Sir Ken Robinson, Ph.D., author of The Element, is a compelling speaker who, very intelligently and cordially, works to transform institutions that are outmoded and inefficient with ideas that are innovative and somewhat intuitive. His thinking makes sense–but you might not have reached his rather obvious epiphanies without a poke and a push or two. Robinson has made waves decrying the dearth of creativity in education–even claimed that traditional education sounds a death knell for creativity. Of course, “the creative mind” is one of the buzz-phrases advanced by popular thought leaders and corporate visionaries searching for solutions to supplying a 21st century workforce.
Robinson does lecture think tanks and corporations but his argument goes beyond workforce readiness. He also believes that Ritalin is too often a palliative wrongly prescribed for children who are intensely kinesthetic–who think best while moving–and uses the example of the choreographer for Cats to make his point at the beginning of this book. Gillian Lynne, the kid who couldn’t sit still in school, was lucky enough to be diagnosed by a psychologist who told her mother to take her to dance class. Bingo. The child went on to join London’s Royal Ballet and eventually to work with Andrew Lloyd Weber on Cats and Phantom of the Opera and become a world-renowned choreographer instead of a grammar school washout.
Robinson tells his own story about getting polio at age four or five, which put a swift end to his soccer prodigy career. He shows how people who encountered setbacks went on to turn their bad luck into tremendous advantage. He explores thinking outside the box and working in the “zone.” He advocates for finding likeminded souls to collaborate with–your “tribe”–thereby exponentially increasing the energy of your chosen work. An entire section is devoted to the significance of mentors. Every novel idea is illustrated with examples of (mostly) famous people who went through the very same thing to reach their goals. Those were often improbable or unconventional goals that demanded years of dedication, practice, stubborn belief and a sense of inevitability to achieve.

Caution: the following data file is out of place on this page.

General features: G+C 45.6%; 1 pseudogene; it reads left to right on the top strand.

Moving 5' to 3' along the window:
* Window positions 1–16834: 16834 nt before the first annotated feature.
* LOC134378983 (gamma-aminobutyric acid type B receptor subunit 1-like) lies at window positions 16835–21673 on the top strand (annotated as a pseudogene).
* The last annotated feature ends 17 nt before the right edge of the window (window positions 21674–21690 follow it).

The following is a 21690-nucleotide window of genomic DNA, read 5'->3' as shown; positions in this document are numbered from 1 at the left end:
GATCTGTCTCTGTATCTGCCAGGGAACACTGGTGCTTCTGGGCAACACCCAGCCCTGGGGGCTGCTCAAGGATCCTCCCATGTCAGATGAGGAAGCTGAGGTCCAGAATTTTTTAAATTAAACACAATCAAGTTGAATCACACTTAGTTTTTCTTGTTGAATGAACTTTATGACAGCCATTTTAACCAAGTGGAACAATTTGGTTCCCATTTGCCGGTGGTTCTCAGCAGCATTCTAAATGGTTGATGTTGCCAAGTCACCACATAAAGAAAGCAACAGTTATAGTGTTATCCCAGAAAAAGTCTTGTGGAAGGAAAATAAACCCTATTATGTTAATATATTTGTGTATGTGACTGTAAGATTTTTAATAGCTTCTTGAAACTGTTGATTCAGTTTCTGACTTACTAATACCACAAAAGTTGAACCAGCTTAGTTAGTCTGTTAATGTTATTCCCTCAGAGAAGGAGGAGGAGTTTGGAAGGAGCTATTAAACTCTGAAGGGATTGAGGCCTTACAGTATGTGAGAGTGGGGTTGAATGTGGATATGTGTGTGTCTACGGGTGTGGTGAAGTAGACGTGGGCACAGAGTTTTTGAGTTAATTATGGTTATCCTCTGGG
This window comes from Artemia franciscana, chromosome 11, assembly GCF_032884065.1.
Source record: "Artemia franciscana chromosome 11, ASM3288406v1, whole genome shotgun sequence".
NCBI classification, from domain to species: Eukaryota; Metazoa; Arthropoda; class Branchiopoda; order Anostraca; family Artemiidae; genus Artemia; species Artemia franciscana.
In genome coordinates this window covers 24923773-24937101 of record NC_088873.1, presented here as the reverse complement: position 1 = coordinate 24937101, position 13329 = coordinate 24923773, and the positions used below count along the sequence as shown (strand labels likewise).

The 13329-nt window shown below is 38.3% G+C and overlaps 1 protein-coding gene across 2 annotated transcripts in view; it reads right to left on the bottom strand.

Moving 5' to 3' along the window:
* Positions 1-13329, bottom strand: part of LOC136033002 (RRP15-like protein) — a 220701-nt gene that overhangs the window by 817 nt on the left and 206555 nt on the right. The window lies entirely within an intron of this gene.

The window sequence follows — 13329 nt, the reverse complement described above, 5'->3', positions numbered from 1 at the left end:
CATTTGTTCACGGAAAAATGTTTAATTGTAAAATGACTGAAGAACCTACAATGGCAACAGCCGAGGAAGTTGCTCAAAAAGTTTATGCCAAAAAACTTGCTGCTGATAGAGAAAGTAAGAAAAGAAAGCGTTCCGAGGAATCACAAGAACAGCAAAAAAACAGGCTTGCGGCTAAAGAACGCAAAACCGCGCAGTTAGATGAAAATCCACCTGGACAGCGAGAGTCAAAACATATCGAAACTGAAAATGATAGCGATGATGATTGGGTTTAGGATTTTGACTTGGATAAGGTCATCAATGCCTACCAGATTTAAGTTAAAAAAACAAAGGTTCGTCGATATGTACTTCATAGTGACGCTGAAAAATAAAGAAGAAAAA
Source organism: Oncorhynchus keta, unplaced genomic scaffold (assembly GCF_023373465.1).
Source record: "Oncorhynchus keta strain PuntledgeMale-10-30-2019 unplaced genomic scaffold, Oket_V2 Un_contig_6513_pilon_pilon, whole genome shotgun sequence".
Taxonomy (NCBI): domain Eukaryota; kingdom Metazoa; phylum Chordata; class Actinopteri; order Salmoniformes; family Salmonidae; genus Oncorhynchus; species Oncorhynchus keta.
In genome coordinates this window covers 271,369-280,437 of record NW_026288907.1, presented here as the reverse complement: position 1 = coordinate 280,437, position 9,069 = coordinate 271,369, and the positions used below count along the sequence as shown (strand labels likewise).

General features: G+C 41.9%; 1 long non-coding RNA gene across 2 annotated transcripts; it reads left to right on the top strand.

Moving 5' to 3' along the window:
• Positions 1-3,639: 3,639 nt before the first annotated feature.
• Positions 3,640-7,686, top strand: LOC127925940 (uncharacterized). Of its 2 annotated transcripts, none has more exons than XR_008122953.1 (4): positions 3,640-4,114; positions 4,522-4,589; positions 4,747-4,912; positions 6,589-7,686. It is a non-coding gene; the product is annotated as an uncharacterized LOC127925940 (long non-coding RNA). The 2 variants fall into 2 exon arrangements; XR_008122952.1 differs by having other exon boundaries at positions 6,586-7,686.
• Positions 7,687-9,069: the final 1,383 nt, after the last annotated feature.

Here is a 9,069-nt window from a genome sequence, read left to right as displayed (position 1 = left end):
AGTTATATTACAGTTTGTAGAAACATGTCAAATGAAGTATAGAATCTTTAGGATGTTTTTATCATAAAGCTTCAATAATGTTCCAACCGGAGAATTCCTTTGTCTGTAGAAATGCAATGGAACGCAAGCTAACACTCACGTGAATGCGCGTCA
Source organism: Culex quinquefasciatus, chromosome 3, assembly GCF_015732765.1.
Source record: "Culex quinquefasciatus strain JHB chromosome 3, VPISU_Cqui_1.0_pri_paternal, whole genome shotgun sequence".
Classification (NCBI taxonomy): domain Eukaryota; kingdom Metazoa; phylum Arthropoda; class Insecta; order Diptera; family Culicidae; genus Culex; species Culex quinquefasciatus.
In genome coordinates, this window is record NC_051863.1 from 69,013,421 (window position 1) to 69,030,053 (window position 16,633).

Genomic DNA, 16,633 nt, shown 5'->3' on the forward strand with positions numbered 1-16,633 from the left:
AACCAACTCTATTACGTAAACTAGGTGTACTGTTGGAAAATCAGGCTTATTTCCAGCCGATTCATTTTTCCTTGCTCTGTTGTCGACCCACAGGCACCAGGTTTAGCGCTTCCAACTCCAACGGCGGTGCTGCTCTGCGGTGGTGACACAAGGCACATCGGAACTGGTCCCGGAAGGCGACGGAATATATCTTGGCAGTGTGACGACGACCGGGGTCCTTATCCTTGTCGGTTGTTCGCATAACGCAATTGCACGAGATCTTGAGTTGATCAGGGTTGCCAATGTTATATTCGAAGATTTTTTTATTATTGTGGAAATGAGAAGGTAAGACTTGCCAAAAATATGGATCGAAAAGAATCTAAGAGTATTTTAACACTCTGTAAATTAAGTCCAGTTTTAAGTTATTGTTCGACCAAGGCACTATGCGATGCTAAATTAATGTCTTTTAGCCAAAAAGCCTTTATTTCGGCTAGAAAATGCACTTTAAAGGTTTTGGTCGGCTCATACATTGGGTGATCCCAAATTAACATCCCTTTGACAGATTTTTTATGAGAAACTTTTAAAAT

Neither age nor lack of experience should affect the search for your element and its incorporation into a central place in your life, Robinson asserts. Some people are drawn to a new skill and it becomes a second and very rewarding career. Some people discover what they love and pursue it as an all-consuming hobby while maintaining a career in another field. Finding your element might make you rich but it will almost inevitably make you happy. If these ideas are new to you, The Element will fascinate you. The book’s subtitle “How Finding Your Passion Changes Everything,” just about sums it up.
It’s all pretty good advice–nothing startling here but solid thinking, loads of colorful examples and decent inspiration. Sir Ken has a viral TED talk about education and creativity that borrows heavily from these arguments and that might serve as an entree to the book. I suspect the ideas don’t go quite far enough and are not radical enough to capture the wave of a future we can no longer imagine. But you have to start somewhere and finding what you love to do and are good at seems like a promising beginning.
The Element: How Finding Your Passion Changes Everything Ken Robinson, Ph.D. | Viking 2009